Archaeological Mission at Elephantine (Aswan – Egypt)
Director of the mission: C. von Pilgrim (Swiss Institute of Cairo)
To find out more about the mission, see: https://swissinst.ch/html/forschung_neu.html
About the site
Since autumn 2000, after various archaeological excavation campaigns started in the early 1970s, the Swiss Institute, together with the Supreme Council of Antiquities Aswan, has been carrying out an extensive and long-term research project in the city of Aswan
The situation of the ancient settlement area on the east bank of the Nile in the cataract area can only be understood in combination with the city on the island of Elephantine. An excellent stratigraphic sequence in the Pharaonic period contrasts with very incomplete findings in Elephantine for the period from the Egyptian Late Period to the Islamic period. It is within this town that a house (H55) was recently discovered which housed a wood workshop, probably dedicated to the manufacture of bows and arrows, which is currently being studied. Moreover, it is near the temples dated to the 30th dynasty that a layer of wood chips was discovered, probably waste wood, whose analysis will allow to specify which species were worked there and to understand their use.
Following the discovery of House 55 in 2018, the first study season of the wooden archaeological remains found in this structure took place in February 2020. This building is especially important since it was the site of several activities relating to wood craftsmanship and the archaeological contexts are well-dated. It is therefore an exceptional source of information, potentially shedding light on artisanal practices and economic networks related to the exploitation and use of wood in Egypt. With this in mind, the aims were to undertake an anatomical examination of all of the wooden objects found in the different rooms in order to identify the different types of wood used; to clarify the function of certain enigmatic objects; and to try to provide new insight into the activities taking place in the house. Preservation of the objects was also a priority and therefore in situ conservation of all the wood used during the occupation and use of this space, including tools, pruning falls, pieces of furniture, fuel in bundles and roof beams, was carried out.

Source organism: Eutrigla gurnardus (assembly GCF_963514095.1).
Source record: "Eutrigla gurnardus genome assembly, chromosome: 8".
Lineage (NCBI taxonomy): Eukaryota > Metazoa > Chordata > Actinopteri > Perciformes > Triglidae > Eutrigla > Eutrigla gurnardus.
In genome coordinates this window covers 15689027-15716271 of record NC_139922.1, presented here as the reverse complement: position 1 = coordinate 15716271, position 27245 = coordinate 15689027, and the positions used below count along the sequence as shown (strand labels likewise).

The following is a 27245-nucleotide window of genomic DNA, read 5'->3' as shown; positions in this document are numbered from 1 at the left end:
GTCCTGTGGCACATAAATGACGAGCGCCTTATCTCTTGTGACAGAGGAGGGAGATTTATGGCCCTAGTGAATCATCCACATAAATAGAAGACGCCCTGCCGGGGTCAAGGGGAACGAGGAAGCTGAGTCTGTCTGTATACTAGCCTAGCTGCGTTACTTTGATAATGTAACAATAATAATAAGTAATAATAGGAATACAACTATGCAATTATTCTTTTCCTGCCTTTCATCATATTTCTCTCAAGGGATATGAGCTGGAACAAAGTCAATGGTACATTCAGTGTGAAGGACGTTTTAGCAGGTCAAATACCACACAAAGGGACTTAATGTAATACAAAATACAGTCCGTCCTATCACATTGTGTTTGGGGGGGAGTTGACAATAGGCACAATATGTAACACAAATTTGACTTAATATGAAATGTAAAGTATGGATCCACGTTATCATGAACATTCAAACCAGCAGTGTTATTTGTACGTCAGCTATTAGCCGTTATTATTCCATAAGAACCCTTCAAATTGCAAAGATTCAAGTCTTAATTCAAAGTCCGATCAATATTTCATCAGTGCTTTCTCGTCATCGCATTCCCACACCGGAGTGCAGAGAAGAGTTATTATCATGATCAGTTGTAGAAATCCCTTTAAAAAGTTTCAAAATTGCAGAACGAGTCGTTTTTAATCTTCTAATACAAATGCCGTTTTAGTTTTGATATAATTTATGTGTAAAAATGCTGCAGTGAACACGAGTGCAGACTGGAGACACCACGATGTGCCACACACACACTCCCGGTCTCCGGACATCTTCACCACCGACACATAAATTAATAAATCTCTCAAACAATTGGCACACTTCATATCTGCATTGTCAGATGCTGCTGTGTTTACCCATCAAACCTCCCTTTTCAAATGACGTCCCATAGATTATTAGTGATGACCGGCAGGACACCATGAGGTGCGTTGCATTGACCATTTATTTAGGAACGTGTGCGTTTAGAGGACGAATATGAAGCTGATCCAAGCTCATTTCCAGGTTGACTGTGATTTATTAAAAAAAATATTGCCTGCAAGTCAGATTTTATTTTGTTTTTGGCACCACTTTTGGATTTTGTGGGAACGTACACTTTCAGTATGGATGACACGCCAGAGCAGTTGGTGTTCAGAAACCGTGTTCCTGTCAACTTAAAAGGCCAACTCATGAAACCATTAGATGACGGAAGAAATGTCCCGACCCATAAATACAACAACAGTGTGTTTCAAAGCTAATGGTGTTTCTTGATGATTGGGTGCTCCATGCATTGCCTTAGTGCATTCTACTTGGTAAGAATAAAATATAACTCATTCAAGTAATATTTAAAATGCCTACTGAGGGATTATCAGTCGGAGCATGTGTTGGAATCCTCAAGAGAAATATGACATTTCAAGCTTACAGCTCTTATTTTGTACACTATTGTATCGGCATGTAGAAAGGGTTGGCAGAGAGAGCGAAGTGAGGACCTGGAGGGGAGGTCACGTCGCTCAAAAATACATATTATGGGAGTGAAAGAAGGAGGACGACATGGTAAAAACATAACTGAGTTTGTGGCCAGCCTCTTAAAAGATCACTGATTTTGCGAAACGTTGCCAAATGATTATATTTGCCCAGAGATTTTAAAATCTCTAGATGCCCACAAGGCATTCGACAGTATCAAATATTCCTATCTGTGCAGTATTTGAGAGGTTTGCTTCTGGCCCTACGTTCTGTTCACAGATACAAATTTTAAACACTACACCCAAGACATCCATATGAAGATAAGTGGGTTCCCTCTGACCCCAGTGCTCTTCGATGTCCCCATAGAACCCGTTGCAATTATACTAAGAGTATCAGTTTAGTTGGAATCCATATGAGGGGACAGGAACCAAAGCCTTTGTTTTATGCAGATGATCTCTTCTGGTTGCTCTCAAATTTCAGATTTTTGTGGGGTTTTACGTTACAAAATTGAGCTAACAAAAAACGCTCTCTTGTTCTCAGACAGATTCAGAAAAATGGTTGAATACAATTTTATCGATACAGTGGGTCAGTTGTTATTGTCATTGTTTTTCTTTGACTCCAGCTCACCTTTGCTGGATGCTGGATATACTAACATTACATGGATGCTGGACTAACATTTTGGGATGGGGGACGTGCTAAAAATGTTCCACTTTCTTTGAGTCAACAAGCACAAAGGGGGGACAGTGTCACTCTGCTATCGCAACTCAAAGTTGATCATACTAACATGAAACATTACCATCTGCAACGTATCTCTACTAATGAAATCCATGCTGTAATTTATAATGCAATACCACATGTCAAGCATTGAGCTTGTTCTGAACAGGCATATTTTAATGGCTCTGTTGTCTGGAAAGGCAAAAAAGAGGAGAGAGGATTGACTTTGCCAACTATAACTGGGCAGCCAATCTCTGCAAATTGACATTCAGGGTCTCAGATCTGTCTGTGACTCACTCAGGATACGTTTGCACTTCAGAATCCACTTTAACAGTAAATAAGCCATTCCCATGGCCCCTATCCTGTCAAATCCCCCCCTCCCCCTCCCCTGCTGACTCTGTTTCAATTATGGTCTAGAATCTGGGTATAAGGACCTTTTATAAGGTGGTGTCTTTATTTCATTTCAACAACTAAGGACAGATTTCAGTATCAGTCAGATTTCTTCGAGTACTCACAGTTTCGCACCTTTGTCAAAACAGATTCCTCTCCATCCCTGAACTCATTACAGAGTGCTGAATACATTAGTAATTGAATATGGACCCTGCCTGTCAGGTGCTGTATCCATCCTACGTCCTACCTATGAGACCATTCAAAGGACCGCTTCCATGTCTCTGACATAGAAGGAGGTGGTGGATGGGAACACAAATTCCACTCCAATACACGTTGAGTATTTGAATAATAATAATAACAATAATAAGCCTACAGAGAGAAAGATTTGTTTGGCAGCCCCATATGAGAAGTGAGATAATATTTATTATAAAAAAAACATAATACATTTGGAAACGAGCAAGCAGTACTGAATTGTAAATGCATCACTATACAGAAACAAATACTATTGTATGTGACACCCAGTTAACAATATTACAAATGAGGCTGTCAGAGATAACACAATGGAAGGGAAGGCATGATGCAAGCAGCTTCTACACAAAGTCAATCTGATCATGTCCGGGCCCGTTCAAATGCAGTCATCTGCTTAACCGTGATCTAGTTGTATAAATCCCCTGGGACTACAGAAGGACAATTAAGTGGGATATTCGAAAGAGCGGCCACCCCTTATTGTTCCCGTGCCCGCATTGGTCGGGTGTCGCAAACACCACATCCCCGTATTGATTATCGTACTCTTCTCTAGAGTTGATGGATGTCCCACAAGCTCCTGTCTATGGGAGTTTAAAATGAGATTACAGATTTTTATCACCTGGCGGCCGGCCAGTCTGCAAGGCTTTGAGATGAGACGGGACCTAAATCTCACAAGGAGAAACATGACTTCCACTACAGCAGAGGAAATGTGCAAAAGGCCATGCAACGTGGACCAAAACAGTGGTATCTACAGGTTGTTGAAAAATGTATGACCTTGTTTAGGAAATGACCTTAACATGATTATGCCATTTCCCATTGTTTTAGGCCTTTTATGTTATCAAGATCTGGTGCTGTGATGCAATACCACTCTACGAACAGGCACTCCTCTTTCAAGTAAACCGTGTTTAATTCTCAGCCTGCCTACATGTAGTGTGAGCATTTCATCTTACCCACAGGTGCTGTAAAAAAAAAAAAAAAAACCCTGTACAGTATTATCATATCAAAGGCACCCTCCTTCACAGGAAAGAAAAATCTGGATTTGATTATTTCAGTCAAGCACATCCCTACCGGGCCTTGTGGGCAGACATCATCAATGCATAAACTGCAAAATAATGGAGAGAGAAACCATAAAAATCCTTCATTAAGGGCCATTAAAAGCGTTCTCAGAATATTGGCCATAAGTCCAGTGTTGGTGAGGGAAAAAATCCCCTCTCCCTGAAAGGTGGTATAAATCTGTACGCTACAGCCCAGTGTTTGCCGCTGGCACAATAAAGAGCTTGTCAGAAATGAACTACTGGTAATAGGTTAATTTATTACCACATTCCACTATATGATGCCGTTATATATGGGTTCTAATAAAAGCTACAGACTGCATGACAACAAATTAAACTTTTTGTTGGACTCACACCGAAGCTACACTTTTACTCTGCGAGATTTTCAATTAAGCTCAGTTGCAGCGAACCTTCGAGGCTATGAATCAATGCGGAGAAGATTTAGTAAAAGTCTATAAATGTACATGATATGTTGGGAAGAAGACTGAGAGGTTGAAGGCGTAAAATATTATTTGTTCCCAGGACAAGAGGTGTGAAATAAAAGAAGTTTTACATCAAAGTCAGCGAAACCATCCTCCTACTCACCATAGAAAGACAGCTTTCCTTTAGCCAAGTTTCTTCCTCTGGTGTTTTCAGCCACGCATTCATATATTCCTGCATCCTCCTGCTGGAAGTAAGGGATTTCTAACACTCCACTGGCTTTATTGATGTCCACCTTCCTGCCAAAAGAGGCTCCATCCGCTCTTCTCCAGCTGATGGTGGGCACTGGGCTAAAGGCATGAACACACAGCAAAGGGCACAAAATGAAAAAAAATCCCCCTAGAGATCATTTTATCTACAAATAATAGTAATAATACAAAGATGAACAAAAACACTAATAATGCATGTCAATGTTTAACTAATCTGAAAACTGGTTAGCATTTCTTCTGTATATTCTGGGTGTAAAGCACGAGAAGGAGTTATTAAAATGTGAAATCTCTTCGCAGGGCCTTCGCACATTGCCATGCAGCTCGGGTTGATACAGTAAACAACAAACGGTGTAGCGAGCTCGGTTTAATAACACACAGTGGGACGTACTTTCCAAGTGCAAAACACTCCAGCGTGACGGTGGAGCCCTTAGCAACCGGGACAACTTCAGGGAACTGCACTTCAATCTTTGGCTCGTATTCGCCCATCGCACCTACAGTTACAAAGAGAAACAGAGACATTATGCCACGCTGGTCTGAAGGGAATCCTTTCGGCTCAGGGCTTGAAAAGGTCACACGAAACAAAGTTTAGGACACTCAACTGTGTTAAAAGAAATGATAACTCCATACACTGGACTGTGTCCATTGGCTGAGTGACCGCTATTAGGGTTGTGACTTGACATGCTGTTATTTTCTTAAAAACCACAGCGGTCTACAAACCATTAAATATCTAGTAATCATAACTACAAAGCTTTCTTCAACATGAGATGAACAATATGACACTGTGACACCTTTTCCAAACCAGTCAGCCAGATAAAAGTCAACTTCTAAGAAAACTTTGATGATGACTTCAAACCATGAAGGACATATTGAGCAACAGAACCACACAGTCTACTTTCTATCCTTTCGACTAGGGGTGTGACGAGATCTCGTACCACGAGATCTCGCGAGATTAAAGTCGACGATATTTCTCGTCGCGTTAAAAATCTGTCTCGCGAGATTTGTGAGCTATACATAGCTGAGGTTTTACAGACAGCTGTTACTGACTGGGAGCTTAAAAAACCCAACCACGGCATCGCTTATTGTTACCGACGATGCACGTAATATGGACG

Continuation of the study of the wood from House 55 is essential as the charcoal found in the house can provide important information that will complement these initial observations. In addition, experimental archaeology would be very useful to test the effectiveness of wooden tools for making bows.
More generally, the scientific potential of the wooden material discovered in the town of Elephantine is exceptional and further research is needed. As an example, the analysis of the dozens of pruning falls discovered in a second workshop (H210) dated to Dynasty 30 and linked to one of the city’s temples should provide unique information on the use of the wood species present throughout the stratigraphy of the 30th dynasty.
Medjehu members involved:
Gersande Eschenbrenner Diemer, Egyptologist/Wood anatomist